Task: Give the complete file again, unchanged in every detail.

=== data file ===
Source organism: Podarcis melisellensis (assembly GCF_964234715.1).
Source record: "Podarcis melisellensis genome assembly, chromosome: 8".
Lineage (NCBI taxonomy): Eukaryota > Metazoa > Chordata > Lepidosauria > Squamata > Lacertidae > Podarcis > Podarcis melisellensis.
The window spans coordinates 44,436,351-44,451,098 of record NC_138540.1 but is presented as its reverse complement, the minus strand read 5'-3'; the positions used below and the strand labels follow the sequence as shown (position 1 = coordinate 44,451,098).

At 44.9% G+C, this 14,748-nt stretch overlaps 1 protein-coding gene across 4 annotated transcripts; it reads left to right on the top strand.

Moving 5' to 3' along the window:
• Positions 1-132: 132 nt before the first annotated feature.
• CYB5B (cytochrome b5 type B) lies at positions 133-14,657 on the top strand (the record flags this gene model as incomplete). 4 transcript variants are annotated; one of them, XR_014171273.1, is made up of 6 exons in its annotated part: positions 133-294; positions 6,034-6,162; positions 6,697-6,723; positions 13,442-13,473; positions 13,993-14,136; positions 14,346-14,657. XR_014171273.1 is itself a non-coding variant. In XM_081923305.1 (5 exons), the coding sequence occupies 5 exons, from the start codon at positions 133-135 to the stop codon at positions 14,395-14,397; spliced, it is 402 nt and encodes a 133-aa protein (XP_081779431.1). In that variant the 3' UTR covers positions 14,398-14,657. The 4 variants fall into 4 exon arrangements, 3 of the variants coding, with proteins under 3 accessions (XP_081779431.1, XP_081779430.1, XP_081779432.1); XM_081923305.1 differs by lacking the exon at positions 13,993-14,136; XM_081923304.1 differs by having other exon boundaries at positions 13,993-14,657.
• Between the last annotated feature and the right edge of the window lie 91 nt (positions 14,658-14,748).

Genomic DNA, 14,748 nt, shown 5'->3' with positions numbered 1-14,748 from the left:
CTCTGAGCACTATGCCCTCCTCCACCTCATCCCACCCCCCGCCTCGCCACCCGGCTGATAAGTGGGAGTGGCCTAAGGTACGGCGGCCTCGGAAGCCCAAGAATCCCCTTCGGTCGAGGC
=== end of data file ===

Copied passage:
Source organism: Podarcis melisellensis (assembly GCF_964234715.1).
Source record: "Podarcis melisellensis genome assembly, chromosome: 8".
Lineage (NCBI taxonomy): Eukaryota > Metazoa > Chordata > Lepidosauria > Squamata > Lacertidae > Podarcis > Podarcis melisellensis.
The window spans coordinates 44,436,351-44,451,098 of record NC_138540.1 but is presented as its reverse complement, the minus strand read 5'-3'; the positions used below and the strand labels follow the sequence as shown (position 1 = coordinate 44,451,098).

At 44.9% G+C, this 14,748-nt stretch overlaps 1 protein-coding gene across 4 annotated transcripts; it reads left to right on the top strand.

Moving 5' to 3' along the window:
• Positions 1-132: 132 nt before the first annotated feature.
• CYB5B (cytochrome b5 type B) lies at positions 133-14,657 on the top strand (the record flags this gene model as incomplete). 4 transcript variants are annotated; one of them, XR_014171273.1, is made up of 6 exons in its annotated part: positions 133-294; positions 6,034-6,162; positions 6,697-6,723; positions 13,442-13,473; positions 13,993-14,136; positions 14,346-14,657. XR_014171273.1 is itself a non-coding variant. In XM_081923305.1 (5 exons), the coding sequence occupies 5 exons, from the start codon at positions 133-135 to the stop codon at positions 14,395-14,397; spliced, it is 402 nt and encodes a 133-aa protein (XP_081779431.1). In that variant the 3' UTR covers positions 14,398-14,657. The 4 variants fall into 4 exon arrangements, 3 of the variants coding, with proteins under 3 accessions (XP_081779431.1, XP_081779430.1, XP_081779432.1); XM_081923305.1 differs by lacking the exon at positions 13,993-14,136; XM_081923304.1 differs by having other exon boundaries at positions 13,993-14,657.
• Between the last annotated feature and the right edge of the window lie 91 nt (positions 14,658-14,748).

Genomic DNA, 14,748 nt, shown 5'->3' with positions numbered 1-14,748 from the left:
CTCTGAGCACTATGCCCTCCTCCACCTCATCCCACCCCCCGCCTCGCCACCCGGCTGATAAGTGGGAGTGGCCTAAGGTACGGCGGCCTCGGAAGCCCAAGAATCCCCTTCGGTCGAGGC